I’ve never lost my belt at a show before. One would think the strap of leather looped around my pants would would be difficult to remove under any but the most deliberate circumstances. Sadly, to all those concerned about the inalienable security of their trousers, this is not the case. Crystal Castles took my belt away last night without my consent. When I searched for it on the floor of Studio B at the end of their set, it had evaporated.
Ideally, however, every loss carries with it some form of discovery. For example, that this Toronto duo (plus drummer!), whose glitch-tripped remixes and self-wired bangers never really pressed my panic button despite being called things like “Crimewave”, “Air War” and “1991,” can indeed induce 8-bit electrauma with the touch, excuse me, of a button.
Conceptually, the band is spot on. Get some guy in a hood who never looks up to man a buffet table of hardware while a gorgeous, dead-eyed girl stares the audience down shrieking before jumping on them. With this kind of upfront action, it doesn’t really matter that Crystal Castles essentially have one, big song that never changes tempo or dynamics or rhythm. Likewise for their fantastic light show: strobe blasts cut with blazes of hotwired Vegas ticker. Monotony, in this case, is magic.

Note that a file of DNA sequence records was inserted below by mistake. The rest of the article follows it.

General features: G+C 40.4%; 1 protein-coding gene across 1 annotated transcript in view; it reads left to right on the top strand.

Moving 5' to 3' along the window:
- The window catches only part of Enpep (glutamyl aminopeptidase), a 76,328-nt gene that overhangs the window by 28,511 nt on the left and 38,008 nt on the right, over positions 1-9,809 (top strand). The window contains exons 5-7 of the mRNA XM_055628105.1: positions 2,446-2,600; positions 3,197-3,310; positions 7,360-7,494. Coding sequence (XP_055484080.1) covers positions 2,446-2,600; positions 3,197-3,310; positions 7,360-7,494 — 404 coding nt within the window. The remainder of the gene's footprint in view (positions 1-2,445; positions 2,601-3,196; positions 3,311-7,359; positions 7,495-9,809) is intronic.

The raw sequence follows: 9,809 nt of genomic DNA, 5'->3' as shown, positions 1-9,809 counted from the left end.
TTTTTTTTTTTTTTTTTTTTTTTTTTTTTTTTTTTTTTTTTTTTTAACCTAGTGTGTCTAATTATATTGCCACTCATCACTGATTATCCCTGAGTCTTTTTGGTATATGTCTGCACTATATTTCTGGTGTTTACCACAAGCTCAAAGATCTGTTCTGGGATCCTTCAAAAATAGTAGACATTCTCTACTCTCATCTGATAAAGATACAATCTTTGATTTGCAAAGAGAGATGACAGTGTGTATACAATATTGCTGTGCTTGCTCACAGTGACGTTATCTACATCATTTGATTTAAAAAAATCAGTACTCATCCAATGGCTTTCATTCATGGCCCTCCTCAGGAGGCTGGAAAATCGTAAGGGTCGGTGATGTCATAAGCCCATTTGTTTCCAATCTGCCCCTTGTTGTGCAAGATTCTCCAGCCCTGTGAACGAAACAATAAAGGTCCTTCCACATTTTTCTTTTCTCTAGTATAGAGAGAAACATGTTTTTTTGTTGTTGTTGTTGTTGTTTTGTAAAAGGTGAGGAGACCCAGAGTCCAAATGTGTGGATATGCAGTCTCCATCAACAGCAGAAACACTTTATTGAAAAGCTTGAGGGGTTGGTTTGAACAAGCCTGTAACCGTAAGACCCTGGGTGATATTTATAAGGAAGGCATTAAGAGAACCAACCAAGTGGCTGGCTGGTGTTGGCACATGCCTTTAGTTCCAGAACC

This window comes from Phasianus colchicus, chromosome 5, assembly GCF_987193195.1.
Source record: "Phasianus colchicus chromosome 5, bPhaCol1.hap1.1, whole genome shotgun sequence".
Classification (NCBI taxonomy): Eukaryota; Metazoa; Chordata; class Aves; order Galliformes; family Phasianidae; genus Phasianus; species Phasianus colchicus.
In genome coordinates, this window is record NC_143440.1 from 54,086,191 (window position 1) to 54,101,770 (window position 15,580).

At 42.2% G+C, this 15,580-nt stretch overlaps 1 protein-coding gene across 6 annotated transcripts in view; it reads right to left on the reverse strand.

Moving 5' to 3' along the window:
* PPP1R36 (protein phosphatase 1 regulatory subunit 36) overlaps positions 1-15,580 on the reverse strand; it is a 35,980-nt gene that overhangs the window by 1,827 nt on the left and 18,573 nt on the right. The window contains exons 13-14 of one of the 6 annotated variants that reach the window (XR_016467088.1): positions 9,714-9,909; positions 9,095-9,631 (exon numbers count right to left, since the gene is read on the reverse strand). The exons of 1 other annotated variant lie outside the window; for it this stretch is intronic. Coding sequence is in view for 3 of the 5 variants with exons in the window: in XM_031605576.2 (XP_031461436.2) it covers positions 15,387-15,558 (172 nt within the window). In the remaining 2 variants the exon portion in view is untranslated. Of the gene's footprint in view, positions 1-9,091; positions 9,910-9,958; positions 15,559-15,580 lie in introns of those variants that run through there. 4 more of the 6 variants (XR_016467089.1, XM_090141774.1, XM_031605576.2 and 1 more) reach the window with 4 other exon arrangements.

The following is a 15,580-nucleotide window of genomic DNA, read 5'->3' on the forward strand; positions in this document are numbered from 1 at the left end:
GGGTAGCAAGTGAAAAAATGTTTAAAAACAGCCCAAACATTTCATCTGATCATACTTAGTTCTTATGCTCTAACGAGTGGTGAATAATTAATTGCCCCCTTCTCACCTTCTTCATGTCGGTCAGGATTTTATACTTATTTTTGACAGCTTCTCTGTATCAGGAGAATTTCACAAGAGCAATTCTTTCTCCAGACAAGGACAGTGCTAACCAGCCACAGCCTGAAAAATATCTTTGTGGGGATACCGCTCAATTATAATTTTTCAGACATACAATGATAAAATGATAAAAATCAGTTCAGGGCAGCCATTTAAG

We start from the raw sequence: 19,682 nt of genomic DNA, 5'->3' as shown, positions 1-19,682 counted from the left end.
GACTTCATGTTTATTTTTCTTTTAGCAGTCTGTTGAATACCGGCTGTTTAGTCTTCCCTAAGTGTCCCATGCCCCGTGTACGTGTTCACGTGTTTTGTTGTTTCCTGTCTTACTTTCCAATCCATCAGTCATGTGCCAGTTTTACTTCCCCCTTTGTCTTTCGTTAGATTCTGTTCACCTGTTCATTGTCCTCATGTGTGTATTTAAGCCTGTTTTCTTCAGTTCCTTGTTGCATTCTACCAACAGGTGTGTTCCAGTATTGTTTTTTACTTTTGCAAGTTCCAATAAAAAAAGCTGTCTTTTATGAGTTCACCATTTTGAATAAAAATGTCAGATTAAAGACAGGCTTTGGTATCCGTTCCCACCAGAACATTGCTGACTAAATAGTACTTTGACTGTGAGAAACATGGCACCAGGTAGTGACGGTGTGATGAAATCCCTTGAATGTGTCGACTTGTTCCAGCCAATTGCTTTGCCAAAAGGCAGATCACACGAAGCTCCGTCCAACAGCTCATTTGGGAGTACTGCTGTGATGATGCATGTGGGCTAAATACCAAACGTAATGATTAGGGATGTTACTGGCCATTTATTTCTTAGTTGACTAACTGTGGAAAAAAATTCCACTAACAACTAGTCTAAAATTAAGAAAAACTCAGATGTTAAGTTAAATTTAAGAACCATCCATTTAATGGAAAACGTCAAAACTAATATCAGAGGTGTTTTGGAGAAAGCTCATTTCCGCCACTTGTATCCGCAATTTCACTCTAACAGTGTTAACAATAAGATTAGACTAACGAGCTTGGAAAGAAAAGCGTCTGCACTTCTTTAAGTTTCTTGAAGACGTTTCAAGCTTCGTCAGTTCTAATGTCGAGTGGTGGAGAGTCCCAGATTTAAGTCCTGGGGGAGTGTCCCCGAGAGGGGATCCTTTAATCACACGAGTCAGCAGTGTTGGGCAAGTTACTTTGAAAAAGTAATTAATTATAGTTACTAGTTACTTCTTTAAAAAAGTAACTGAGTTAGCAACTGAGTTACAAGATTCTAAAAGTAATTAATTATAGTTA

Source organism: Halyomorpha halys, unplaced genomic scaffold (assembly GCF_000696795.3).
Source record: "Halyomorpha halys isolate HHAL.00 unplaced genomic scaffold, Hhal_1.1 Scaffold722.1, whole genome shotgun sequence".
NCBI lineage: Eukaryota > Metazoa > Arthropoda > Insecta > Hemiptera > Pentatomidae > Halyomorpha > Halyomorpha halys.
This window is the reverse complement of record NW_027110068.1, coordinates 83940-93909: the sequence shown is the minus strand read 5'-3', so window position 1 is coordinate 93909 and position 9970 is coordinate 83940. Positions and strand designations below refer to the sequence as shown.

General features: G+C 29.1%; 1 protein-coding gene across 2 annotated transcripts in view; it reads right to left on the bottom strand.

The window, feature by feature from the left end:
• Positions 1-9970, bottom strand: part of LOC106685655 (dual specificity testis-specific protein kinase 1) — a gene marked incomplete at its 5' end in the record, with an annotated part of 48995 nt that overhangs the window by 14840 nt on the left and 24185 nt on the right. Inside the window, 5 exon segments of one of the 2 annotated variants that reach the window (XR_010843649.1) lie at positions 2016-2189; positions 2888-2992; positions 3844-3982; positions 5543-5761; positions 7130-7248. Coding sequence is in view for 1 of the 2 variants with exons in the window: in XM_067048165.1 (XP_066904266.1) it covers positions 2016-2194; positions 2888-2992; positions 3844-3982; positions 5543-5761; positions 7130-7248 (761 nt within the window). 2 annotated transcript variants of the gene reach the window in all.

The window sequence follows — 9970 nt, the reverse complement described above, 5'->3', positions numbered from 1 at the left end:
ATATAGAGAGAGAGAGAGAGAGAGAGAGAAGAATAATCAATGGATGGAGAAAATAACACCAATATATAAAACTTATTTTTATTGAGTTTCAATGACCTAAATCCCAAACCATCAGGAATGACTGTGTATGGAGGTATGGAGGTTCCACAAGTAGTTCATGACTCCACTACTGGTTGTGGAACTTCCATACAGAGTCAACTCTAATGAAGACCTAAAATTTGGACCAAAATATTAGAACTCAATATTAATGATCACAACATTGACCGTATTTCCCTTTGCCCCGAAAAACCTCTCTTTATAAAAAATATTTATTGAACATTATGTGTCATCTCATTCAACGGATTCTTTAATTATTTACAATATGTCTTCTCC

Openers Woodhands, also from Toronto, had psyched me up for some sort of metal show, or at least some humanity. Another chiptune band, this act had a keytarist striking Bono poses and belting over the blurt. Pretty tight stuff, and the tunes come in all sorts of flavors. Still, there really isn’t much of a comparison to be made between the perfectly respectable body-moving this horribly-named twosome provides and the absolute batshit bedlam wrought by the headliner. Woodhands’ songwriting variety, their rock-swagger, their very flesh and blood—and I’m being completely serious—seemed positively regressive next to the brutal indifference of Castles’ lunatic CPU. Imagine Kubrick’s 2001, except with HAL winning.
It’s interesting that head siren Alice Glass inspires such adulation fronting the death console of her backing boys. Hundreds of hands reached out to touch her in the course of the performance, as if under the impression that by grazing her arm or thigh the downward spiral into pure circuitry could be postponed. Unsurprisingly, when the group hit the off-switch and disappeared, a fight broke out almost instantly. Some enormous bouncers jumped in the mix and dragged the brawlers outdoors. The analog world had come back strong, and although it was equally violent as the Atari nightmare of the past hour, at least it was familiar in its stench and sweatiness. I’ll be back for my belt.